Multidisciplinary rehabilitation for chronic low back pain: systematic reviewBMJ 2001; 322 doi: https://doi.org/10.1136/bmj.322.7301.1511 (Published 23 June 2001) Cite this as: BMJ 2001;322:1511
- Jaime Guzmán, research fellowa,
- Rosmin Esmail, Cochrane Collaboration coordinatora,
- Kaija Karjalainen, research fellowb,
- Antti Malmivaara, assistant chief physicianb,
- Emma Irvin, manager, information systemsa,
- Claire Bombardier, senior scientista
- a Institute for Work and Health, Toronto, Canada M4W 1E6
- b Finnish Institute of Occupational Health, Helsinki, Finland 00250
- Correspondence to: J Guzmán, University of Manitoba Faculty of Medicine, S112-750 Bannatyne Avenue, Winnipeg MB, Canada R3E 0W3
- Accepted 6 April 2001
Objective: To assess the effect of multidisciplinary biopsychosocial rehabilitation on clinically relevant outcomes in patients with chronic low back pain.
Design: Systematic literature review of randomised controlled trials.
Participants: A total of 1964 patients with disabling low back pain for more than three months.
Main outcome measures: Pain, function, employment, quality of life, and global assessments.
Results: Ten trials reported on a total of 12 randomised comparisons of multidisciplinary treatment and a control condition. There was strong evidence that intensive multidisciplinary biopsychosocial rehabilitation with functional restoration improves function when compared with inpatient or outpatient non-multidisciplinary treatments. There was moderate evidence that intensive multidisciplinary biopsychosocial rehabilitation with functional restoration reduces pain when compared with outpatient non-multidisciplinary rehabilitation or usual care. There was contradictory evidence regarding vocational outcomes of intensive multidisciplinary biopsychosocial intervention. Some trials reported improvements in work readiness, but others showed no significant reduction in sickness leaves. Less intensive outpatient psychophysical treatments did not improve pain, function, or vocational outcomes when compared with non-multidisciplinary outpatient therapy or usual care. Few trials reported effects on quality of life or global assessments.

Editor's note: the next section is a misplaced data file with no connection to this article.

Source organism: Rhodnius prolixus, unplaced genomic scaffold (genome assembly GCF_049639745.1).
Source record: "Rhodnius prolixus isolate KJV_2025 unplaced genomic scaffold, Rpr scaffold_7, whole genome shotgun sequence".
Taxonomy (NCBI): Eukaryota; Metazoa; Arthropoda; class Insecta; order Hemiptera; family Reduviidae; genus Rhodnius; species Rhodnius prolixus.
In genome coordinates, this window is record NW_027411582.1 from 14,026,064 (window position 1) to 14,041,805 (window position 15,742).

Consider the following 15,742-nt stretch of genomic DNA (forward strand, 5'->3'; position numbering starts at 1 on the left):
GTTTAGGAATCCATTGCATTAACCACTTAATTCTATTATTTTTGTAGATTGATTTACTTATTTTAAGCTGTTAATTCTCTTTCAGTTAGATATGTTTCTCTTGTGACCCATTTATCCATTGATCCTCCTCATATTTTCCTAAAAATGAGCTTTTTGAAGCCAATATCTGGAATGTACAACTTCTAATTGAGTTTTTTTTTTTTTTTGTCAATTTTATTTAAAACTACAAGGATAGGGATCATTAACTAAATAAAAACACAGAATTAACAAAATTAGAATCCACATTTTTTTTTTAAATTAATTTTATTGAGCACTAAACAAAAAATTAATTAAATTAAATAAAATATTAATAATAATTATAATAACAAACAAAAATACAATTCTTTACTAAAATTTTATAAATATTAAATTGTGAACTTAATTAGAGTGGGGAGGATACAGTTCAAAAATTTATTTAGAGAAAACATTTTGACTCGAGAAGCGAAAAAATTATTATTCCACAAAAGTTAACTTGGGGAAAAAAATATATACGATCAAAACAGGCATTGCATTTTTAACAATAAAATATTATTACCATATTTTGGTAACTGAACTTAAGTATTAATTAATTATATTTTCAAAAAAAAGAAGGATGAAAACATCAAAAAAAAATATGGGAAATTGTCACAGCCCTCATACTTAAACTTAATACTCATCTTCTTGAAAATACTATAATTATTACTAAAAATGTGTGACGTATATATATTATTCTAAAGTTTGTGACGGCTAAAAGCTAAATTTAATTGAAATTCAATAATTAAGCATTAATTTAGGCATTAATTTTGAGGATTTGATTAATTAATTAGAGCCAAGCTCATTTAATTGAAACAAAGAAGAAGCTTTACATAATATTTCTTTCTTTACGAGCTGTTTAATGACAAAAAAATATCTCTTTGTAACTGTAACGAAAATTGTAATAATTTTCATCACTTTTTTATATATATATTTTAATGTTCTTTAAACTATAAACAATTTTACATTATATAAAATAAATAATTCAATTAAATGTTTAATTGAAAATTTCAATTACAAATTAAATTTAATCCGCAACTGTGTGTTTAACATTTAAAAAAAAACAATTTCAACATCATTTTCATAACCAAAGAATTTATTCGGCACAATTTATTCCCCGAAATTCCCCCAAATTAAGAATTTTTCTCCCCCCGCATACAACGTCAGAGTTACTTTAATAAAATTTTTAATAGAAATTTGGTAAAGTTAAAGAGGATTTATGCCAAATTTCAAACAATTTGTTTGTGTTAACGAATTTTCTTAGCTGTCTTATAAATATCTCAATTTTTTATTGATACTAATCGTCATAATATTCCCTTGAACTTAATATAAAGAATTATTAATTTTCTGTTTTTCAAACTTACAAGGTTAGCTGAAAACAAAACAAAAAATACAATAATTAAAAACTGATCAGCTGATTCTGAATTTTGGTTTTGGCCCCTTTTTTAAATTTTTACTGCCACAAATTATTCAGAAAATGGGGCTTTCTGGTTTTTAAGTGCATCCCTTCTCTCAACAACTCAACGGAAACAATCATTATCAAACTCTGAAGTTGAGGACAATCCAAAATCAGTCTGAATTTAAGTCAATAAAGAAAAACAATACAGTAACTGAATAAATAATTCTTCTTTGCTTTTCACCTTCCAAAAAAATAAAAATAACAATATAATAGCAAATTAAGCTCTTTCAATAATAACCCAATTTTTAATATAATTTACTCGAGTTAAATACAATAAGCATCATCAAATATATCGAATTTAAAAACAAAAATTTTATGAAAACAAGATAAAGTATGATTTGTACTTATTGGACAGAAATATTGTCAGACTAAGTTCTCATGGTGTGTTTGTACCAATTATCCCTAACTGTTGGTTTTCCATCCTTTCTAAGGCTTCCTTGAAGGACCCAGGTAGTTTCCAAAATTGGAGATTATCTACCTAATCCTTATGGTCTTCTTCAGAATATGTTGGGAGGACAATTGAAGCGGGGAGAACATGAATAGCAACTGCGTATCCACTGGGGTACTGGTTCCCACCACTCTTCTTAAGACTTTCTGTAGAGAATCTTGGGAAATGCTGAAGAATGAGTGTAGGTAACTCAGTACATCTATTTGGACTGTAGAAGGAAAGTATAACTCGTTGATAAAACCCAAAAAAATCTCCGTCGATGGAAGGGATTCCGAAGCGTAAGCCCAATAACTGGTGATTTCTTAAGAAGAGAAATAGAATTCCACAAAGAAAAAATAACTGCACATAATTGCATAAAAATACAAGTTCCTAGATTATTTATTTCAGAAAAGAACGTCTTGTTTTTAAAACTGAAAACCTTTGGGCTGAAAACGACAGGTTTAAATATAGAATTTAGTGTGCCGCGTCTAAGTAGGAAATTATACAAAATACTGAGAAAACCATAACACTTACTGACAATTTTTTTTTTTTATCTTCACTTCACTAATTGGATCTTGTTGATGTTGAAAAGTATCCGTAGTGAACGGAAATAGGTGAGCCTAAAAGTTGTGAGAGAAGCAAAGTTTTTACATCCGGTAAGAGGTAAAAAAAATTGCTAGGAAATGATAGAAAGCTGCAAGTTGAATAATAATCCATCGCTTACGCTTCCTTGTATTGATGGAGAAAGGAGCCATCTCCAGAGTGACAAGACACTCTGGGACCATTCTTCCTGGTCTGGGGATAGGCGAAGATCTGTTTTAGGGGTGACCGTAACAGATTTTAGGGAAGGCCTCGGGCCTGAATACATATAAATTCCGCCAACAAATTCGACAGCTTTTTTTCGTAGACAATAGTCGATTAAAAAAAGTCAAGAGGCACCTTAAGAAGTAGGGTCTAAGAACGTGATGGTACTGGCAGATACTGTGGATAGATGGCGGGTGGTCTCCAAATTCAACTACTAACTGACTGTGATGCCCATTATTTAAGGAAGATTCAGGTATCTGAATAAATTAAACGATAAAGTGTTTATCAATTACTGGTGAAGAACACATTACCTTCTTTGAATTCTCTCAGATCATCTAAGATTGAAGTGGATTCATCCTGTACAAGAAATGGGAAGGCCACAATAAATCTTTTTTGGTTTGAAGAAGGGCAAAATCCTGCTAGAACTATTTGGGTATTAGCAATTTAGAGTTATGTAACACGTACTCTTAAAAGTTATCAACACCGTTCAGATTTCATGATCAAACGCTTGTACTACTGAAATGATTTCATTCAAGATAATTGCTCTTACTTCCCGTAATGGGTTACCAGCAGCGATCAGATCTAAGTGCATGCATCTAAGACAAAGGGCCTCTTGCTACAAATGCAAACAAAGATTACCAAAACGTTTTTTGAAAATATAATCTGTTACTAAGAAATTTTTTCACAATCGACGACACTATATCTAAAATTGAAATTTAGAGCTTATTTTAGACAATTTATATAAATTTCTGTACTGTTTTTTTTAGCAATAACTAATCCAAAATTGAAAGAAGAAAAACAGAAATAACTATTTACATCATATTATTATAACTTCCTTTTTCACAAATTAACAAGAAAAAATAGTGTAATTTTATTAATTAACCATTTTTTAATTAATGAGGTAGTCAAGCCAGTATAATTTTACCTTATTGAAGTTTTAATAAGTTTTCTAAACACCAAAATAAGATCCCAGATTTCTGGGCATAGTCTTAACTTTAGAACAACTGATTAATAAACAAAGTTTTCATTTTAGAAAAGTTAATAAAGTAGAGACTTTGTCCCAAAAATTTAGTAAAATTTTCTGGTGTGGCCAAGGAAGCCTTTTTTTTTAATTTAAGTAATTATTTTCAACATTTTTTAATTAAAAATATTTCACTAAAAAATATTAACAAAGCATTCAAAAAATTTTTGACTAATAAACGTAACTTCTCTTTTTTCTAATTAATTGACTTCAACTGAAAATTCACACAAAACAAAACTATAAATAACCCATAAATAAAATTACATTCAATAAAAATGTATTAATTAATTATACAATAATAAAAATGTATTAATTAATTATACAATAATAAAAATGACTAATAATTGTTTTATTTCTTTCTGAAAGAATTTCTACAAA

Conclusions: The reviewed trials provide evidence that intensive multidisciplinary biopsychosocial rehabilitation with functional restoration reduces pain and improves function in patients with chronic low back pain. Less intensive interventions did not show improvements in clinically relevant outcomes.
What is already known on this topic
What is already known on this topic Disabling chronic pain is regarded as the result of interrelating physical, psychological, and social or occupational factors requiring multidisciplinary intervention
Two previous systematic reviews of multidisciplinary rehabilitation for chronic pain were open to bias and did not include any of the randomised controlled trials now available
What this study adds
What this study adds Intensive, daily biopsychosocial rehabilitation with a functional restoration approach improves pain and function in chronic low back pain
Less intensive interventions did not show improvements in clinically relevant outcomes
It is unclear whether the improvements are worth the cost of these intensive treatments
Funding JG received a research fellowship from the Institute for Work and Health, an independent, not-for-profit research organisation that receives support from the Ontario Workplace Safety and Insurance Board. KK's work was supported by a fellowship from the Finnish Office for Health Care Technology Assessment. RE is currently with the Calgary Regional Health Authority, Calgary, Canada.
Competing interests None declared.
Tables detailing the content of multidisciplinary rehabilitation programmes and the crude outcomes of the trials are on the BMJ's website